In part 1 we discussed the difference between analytics in B2B and B2C, and why expansion was the main revenue source in B2B.
In this part we're going to see how B2B SaaS can expand. We'll go through the four types of expansion that exist. And see how you can leverage them to grow your business.
Let's dive in!
The key expansion metric: Net Dollar Retention
To measure expansion, B2B SaaS generally use Net Dollar Retention (NDR). Net dollar retention is a percentage of your annual recurring revenue (ARR). NDR is calculated using this formula:
Here’s an example to make NDR calculation a little clearer:
A small business starts the year with $500,000 in annual recurring revenue.
Over that year, existing customers decide to upgrade their subscriptions of $100,000 more recurring revenue.
Other customers decide to downgrade, causing a reduction of $30,000.
Then there are a few who decide to stop their subscriptions altogether. That comes to $10,000 in revenue churn.
Plotted into our above the net dollar retention rate formula, the equation becomes:
($500,000 + $100,000 - $30,000 - $10,000) / $500,000 x 100 = 112% NDR
That year, the business grew by 12% ($60,000) in ARR from the customer base they went into the year with.
A NDR > 100% means that the revenue generated from existing customers is expanding. Compensating for any loss due to customer churn within that specific group. This means your revenue grows even if you don't acquire new customers. The existing user base plays the key role in your overall revenue growth of revenue.
When a company's NDR < 100%, it's experiencing shrinking revenue from its existing customers. This company musts get new customers to compensate the loss with its existing user base.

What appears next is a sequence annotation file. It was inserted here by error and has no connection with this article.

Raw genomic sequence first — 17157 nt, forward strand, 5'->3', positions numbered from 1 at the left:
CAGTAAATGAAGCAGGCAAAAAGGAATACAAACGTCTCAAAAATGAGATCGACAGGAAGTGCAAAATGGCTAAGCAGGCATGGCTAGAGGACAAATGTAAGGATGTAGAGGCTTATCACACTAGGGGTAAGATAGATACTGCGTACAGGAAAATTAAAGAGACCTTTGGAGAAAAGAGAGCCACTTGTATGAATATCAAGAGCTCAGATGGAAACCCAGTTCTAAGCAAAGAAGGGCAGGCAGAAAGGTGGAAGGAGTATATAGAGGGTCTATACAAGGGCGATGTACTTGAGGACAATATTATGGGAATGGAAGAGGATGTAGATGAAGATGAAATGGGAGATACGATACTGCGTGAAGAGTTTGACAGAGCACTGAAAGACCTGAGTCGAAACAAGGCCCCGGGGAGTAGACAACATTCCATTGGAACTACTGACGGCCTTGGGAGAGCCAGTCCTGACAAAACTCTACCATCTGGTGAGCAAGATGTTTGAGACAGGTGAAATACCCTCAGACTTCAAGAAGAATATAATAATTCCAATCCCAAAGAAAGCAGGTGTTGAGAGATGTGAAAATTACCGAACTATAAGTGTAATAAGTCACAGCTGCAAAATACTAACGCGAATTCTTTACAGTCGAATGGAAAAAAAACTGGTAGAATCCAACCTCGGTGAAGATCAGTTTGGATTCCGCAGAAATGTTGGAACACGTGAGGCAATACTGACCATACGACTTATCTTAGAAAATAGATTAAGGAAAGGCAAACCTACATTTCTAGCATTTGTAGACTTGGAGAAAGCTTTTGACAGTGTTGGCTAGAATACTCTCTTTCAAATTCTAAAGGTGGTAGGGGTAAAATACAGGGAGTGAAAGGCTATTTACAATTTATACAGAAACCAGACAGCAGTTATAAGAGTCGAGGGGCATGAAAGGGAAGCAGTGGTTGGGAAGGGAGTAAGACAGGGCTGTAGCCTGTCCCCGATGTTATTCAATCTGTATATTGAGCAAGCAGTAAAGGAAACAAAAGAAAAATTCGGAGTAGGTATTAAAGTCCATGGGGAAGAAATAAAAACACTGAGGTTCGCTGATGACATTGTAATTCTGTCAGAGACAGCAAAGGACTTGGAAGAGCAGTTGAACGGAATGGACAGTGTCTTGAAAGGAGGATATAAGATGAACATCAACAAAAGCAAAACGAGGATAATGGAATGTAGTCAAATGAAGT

The fastest growing businesses in the world all have NDR > 100%. They diversify their revenue growth across both new and existing customers.
Best-in-class NDR rates is > 120%. Meaning even if a business doesn't get new customers, its revenue grow over 20% year-over-year. Which is fantastic! For example, Snowflake and Twillio NDR were 138% and 155% at the time they went public.
Now that we've seen why NDR was critical, let's see the 4 main drivers of expansion that can drive it up.
Types of revenue expansion
Four ways to expand revenue currently exist for B2B SaaS:
- Usage Growth
- Higher Tier
- New Products
Let's dive into them and explore how you can leverage them for your business.
1. Usage Growth
This expansion strategy ties the pricing model with expanding the customer's usage volume or the number of users:
- Usage-based pricing varies based on various units of scale: seat, GB of storage, events, tracked users, ... Some companies go as far as creating unique scale: Zapier monetizes on ‘zaps’. Usage-based pricing can either be continuous and customers pay on their actual usage (pay-as-you-go). Or through pre-set retainers, where it's a fixed price for a specific quantity (e.g., the price for 3 seats).
- Per-user pricing is the most common approach. It's used by companies like Figma, Asana, Slack, Miro, and many others. Under this model, companies charge based on the number of seats or users on their account. The growth in the number of users is often an indicator of the organic expansion within the product. This pricing works when several roles across the company interact in the product. Such as creators and co-creators, editors and approvers, editor and viewers.
For usage growth to work, a business needs to be data-driven. It needs to leverage analytics to gain insights into customer usage patterns. And identify areas where customers can increase their usage.
Example of notion price per user that scales ‘indefinitely’ within each plan:
2. Higher Tier
A Higher Tier expansion strategy encourages customers to upgrade to a higher end plan. This expansion strategy means a company offers different plans based on varying features or benefits. Each tier represents a higher value or service level than the previous one.
This strategy works well if a company can communicate the extra value from upgrading. This means actively engaging with existing customers and offering the opportunity to upgrade through:
- enhanced capabilities / trials